Added note — some people with gum disease brush their teeth with diluted oil of oregano to kill off the acid-forming bacteria that causes gum inflammation and destroys dental enamel.
It's amazing how many people forget to gargle at the first sign of a sore throat and later have to run to the doctor for antibiotics. Forget to gargle and you may end up with inflamed tonsils, bronchitis, and other upper respiratory symptoms.
Gargling is effective for winter-time respiratory tract infections. One study showed that gargling with green tea extract (catechin) during flu outbreaks would reduce flu infection from 10% to 1.3% among nursing home residents. Even simple water gargling is effective against respiratory tract infection. I want to urge people to place a small sign on their bathroom mirror which reads "don't forget to gargle."
N-acetyl cysteine (NAC), a sulfur molecule is an underused remedy for bronchitis. It is available at health food stores. NAC inhibits lung inflammation during bouts of the flu. For chronic cough, theobromine, an extract from cocoa bean, has also been shown to be effective.
An elusive cause of a chronic tickling cough at the back of the throat is dry eye. When glands in the eyelids do not secrete a sufficient amount of oils and mucin onto the surface of the eyes, a water gland located above the brow is switched on, creating a stream of watery tears that flows into the nasal passages via a drain (punctum) in the eyelids, and then drips onto the epiglottis, which then causes a person to continually clear their throat. If your eyes are watery, red, burning, and your skin is dry and your nails are brittle, and you have a chronic tickling cough, these are indicators you need to supplement the diet with essential oils. A combination of flaxseed and borage oil will stimulate glands in the eyelids to secrete a sufficient amount of oil to coat the eyes and reduce evaporation of tears, and the water gland switches off, and no more tickling cough.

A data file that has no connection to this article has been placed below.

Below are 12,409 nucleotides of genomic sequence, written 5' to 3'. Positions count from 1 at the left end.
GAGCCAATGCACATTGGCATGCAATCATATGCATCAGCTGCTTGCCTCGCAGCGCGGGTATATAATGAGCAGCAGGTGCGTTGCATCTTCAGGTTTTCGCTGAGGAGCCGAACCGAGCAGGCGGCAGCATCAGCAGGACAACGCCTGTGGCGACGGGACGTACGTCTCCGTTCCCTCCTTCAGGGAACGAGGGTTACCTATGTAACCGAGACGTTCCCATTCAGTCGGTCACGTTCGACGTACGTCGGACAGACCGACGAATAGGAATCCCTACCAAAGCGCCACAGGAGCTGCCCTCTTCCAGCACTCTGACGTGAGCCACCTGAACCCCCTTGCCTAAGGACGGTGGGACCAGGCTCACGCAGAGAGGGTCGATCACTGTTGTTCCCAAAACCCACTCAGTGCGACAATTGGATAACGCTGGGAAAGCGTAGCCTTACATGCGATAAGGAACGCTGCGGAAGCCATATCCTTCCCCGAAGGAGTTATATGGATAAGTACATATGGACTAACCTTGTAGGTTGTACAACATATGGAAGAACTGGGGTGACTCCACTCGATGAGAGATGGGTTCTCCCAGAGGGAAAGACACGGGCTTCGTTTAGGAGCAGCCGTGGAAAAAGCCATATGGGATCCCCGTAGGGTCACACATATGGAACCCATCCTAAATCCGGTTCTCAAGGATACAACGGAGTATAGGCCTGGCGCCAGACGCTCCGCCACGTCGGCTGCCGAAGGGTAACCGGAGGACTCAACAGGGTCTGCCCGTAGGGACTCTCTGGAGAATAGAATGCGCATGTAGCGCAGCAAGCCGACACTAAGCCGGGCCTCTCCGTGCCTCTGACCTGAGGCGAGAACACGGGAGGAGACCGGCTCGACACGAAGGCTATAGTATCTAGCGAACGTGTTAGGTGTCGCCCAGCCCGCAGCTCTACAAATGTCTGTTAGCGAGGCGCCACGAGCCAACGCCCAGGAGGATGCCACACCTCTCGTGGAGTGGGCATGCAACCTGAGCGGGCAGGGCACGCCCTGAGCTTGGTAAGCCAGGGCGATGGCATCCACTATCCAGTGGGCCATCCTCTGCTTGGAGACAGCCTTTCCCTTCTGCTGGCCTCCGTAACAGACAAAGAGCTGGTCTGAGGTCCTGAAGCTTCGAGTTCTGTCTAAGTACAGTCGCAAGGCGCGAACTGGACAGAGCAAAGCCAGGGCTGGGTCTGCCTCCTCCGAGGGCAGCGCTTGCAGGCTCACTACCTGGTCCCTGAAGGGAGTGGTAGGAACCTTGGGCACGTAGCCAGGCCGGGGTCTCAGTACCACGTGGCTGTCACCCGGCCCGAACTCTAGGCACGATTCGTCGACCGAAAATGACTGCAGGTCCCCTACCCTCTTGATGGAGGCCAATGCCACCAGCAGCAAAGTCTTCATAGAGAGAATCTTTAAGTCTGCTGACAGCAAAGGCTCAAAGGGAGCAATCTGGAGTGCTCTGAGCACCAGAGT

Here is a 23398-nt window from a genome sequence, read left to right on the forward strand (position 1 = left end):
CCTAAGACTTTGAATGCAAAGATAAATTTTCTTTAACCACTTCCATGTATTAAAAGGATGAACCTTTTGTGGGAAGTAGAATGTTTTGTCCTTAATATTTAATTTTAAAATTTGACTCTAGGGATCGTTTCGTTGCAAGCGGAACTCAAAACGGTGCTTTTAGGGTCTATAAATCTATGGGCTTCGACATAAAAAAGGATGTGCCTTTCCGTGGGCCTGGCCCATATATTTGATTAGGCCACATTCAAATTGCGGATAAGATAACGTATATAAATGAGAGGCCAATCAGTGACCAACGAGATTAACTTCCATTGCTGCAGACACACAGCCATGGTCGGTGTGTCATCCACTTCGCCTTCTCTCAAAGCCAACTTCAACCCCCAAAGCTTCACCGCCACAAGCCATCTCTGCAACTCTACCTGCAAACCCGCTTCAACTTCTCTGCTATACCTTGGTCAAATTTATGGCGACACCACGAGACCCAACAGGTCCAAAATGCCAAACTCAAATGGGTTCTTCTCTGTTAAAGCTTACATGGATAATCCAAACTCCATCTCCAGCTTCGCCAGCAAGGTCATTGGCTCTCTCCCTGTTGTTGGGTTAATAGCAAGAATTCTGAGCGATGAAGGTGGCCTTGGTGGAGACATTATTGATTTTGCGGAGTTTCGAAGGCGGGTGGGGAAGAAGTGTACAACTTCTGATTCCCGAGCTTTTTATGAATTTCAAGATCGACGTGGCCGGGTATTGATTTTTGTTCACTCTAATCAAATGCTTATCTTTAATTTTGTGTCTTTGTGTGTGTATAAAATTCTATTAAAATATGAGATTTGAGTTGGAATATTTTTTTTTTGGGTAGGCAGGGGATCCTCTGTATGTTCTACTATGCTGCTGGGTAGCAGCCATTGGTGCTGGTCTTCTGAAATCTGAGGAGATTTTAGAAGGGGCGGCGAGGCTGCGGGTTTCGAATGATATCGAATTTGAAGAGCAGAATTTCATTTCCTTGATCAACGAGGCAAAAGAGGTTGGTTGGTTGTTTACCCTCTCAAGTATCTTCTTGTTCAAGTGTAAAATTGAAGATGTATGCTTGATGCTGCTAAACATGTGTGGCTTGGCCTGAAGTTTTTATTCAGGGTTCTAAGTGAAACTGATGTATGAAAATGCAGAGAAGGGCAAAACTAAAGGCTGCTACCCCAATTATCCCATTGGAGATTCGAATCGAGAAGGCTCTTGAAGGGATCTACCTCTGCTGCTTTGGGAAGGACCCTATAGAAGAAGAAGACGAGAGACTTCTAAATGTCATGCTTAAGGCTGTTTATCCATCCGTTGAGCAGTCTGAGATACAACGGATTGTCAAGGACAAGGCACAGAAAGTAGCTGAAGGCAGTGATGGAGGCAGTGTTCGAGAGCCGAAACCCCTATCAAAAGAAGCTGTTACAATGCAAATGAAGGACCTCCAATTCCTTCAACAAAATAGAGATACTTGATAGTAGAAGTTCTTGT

There is a growing recognition that upper respiratory and middle ear infections in infants and young children emanates from a lack of vitamin D. Vitamin D is even being suggested in place of vaccines. Middle ear infections are very common in children, comprising a major reason for doctors' office visits, and low vitamin D levels have been linked with middle ear infections. Pediatricians now suggest vitamin D supplements for infants.
To prevent colds and flu, at least 2000 IU (international units) for children and 5000 IU for adults is recommended. Therapeutic doses range from 10,000 to 50,000 IU, with many adults reporting rapid disappearance of common cold symptoms (in minutes) at this dosage range.
While many Americans are unduly concerned about overdose of vitamin D, a full hour of midday summer sun will produce ~10,000 IU of natural vitamin D without side effects and for many years doctors have injected 250,000 IU vitamin D in a single day for wintertime protection without reported side effect. Ignore health authorities who warn against overdoses and have intentionally kept this remedy from the public for far too long.
Families with young children should have liquid and chewable vitamin D available. The Vitamin D Store has an online array of 50 products to choose from, including D for kids, high and low-dose D, and its famous 30-Minutes-Of-Sunshine pill. It also offers The Uncensored Family Guide To Vitamin D, by this author, free.